Husband and wife is facing each other but probably with argument

Why I Need People Who Aren’t My Fans

One of the things I (mostly) love and occasionally find annoying about my husband: He is a relentless truth-teller.

At times he thinks I want to be reminded of scriptural principles (Which I do, I do! But not when I am sinning, for Pete’s sake). He wouldn’t do it in an unkind, self-righteous way; he’s also plainspoken about the sin he struggles with. And to me, he just gently, honestly tells me what I need to hear at the right time. The white lies greasing the wheels of so many relationships—you’re always beautiful, you look perfect in every outfit, etc.—are simply not welcome in our marriage.


But in my husband, I’ve also recognised something valuable and rare: trustworthiness. He doesn’t compliment me just to make me feel all gooey inside. His looks of admiration come from sharing a trench with me in our battles. I’m not perched on a pedestal; we’re intimate allies. He helps me anticipate places I could be wounded by my own sin—or wound others.

To be fair, I think everyone who’s been gracious enough to be honest with me would all qualify as “fans”, because they cared enough to say something. A Tim Keller podcast convicted me that the times I don’t say something to someone ultimately boils down to the fact that I don’t care enough. I care more about my own comfort, approval, or a less genuine version of our relationship.

Still, it’s challenging, hovering between courage and defeat as I absorb the ways I’m hurting people, or irritating people, or just far from perfect. I’d wobble between gratitude that my blind spots wouldn’t grow to cancerous dimensions. and wishing I could spend a few days alone at the beach, burying my head in the sand.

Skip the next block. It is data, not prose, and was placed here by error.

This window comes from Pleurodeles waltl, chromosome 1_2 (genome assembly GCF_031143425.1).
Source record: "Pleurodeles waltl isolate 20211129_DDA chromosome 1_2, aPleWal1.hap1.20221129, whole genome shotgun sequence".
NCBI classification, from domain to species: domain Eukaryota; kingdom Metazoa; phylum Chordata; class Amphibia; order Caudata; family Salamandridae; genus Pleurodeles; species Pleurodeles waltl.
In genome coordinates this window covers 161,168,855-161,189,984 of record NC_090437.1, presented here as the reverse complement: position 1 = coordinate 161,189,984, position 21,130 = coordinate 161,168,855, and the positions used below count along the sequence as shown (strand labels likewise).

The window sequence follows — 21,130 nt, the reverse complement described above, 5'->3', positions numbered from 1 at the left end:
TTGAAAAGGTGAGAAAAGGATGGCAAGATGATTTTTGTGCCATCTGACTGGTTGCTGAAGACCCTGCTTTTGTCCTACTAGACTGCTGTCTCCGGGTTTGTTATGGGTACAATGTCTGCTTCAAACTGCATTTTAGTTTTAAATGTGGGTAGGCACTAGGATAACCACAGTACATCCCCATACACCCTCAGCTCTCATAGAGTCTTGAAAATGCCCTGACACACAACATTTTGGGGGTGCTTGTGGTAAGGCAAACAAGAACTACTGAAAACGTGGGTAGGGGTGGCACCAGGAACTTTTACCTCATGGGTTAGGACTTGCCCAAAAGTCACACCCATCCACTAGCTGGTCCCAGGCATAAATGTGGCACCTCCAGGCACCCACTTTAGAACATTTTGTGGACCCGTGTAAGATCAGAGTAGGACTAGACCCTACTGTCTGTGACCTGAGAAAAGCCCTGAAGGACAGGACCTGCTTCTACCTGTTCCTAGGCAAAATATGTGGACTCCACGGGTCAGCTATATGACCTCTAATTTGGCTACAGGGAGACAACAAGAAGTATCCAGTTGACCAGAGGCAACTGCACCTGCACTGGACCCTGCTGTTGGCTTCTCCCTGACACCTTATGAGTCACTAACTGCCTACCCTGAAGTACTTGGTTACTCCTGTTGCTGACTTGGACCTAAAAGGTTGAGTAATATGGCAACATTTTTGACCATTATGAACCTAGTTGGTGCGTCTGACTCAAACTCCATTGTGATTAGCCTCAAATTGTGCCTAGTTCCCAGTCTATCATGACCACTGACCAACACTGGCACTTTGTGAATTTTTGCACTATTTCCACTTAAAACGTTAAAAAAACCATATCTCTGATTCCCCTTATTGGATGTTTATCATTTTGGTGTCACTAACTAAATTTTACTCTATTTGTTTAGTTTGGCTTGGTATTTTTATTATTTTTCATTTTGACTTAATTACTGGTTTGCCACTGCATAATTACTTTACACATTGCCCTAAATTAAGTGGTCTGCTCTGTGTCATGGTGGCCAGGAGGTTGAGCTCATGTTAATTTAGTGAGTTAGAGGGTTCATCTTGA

To be brave and own up to my faults

But God’s kindly reminded me of how utterly blind sin makes us toward our own junk (John 3:19-20). It may be the thing that our spouse, or our kids, or our parents, or our friends could tell us in a heartbeat that we wrestle with (or fail to).

In my case, it’s the way my anger—a habitual weakness—toward someone feels so righteous, so justified, but is really a plank jutting out of my own eye. And it’s often with my kids; sometimes I’m just not putting on gentleness and patience, no matter their offense.

Don’t we all like to think we’ve got our sin pretty well under control? My tendency is to:

1) underestimate the impact of my sin on other people. Is it really that big a deal, compared to all the good stuff I manage to do?

2) amplify my good intentions, while minimizing the other person’s.

3) declare any faults of mine to be the result of circumstances, but any fault of theirs to their own character.

4) resort to “woe is me!” when I discover my sin, utterly shocked that someone of my tremendous character could (temporarily, of course) stoop so low.

So I’m learning to respond to my husband (or mother/children/friends/co-workers) as much as I can with a calm “You’re right about that. I see that in how I. . . ” Whether I can or can’t respond that way, I pray for God to open my eyes to what I’m stuck in—and who He longs for me to be.

Then, when I can empathise with their hurt—and genuinely, specifically apologise and ask for forgiveness from all involved—I’m learning do so without using words like “if” or “maybe” or “but” (“sorry. . . but”). And to ask if they’ll be kind enough to tell me if/when I do it again.

I didn’t learn this all at once. But like a muscle, it’s gotten easier now that I do it more often.

Finding our “no people” who truly love us